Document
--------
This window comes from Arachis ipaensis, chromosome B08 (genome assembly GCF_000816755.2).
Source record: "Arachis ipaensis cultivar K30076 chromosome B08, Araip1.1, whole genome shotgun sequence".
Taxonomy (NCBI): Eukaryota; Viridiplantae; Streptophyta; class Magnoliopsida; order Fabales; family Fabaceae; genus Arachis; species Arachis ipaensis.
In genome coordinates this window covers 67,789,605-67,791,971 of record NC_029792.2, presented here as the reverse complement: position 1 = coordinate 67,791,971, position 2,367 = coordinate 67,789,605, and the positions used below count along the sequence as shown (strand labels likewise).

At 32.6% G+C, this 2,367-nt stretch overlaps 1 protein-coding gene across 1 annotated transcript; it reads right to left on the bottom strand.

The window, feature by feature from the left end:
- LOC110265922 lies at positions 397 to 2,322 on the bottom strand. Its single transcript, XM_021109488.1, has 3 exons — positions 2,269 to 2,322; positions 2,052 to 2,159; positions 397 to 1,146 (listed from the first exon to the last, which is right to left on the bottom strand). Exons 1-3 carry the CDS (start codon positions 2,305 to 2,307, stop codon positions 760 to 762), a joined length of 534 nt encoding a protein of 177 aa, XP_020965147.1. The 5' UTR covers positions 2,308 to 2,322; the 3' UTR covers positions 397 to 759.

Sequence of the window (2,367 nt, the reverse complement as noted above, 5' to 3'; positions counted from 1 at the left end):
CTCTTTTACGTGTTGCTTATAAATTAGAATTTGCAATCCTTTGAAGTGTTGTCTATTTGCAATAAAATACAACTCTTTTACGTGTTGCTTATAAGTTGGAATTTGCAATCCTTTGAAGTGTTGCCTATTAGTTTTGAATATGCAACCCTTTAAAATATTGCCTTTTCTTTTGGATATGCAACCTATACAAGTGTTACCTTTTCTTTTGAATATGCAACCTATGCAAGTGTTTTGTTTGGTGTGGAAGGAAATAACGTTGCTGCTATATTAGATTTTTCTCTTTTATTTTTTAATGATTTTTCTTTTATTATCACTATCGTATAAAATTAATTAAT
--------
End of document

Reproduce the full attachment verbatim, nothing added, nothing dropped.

This window comes from Arachis ipaensis, chromosome B08 (genome assembly GCF_000816755.2).
Source record: "Arachis ipaensis cultivar K30076 chromosome B08, Araip1.1, whole genome shotgun sequence".
Taxonomy (NCBI): Eukaryota; Viridiplantae; Streptophyta; class Magnoliopsida; order Fabales; family Fabaceae; genus Arachis; species Arachis ipaensis.
In genome coordinates this window covers 67,789,605-67,791,971 of record NC_029792.2, presented here as the reverse complement: position 1 = coordinate 67,791,971, position 2,367 = coordinate 67,789,605, and the positions used below count along the sequence as shown (strand labels likewise).

At 32.6% G+C, this 2,367-nt stretch overlaps 1 protein-coding gene across 1 annotated transcript; it reads right to left on the bottom strand.

The window, feature by feature from the left end:
- LOC110265922 lies at positions 397 to 2,322 on the bottom strand. Its single transcript, XM_021109488.1, has 3 exons — positions 2,269 to 2,322; positions 2,052 to 2,159; positions 397 to 1,146 (listed from the first exon to the last, which is right to left on the bottom strand). Exons 1-3 carry the CDS (start codon positions 2,305 to 2,307, stop codon positions 760 to 762), a joined length of 534 nt encoding a protein of 177 aa, XP_020965147.1. The 5' UTR covers positions 2,308 to 2,322; the 3' UTR covers positions 397 to 759.

Sequence of the window (2,367 nt, the reverse complement as noted above, 5' to 3'; positions counted from 1 at the left end):
CTCTTTTACGTGTTGCTTATAAATTAGAATTTGCAATCCTTTGAAGTGTTGTCTATTTGCAATAAAATACAACTCTTTTACGTGTTGCTTATAAGTTGGAATTTGCAATCCTTTGAAGTGTTGCCTATTAGTTTTGAATATGCAACCCTTTAAAATATTGCCTTTTCTTTTGGATATGCAACCTATACAAGTGTTACCTTTTCTTTTGAATATGCAACCTATGCAAGTGTTTTGTTTGGTGTGGAAGGAAATAACGTTGCTGCTATATTAGATTTTTCTCTTTTATTTTTTAATGATTTTTCTTTTATTATCACTATCGTATAAAATTAATTAAT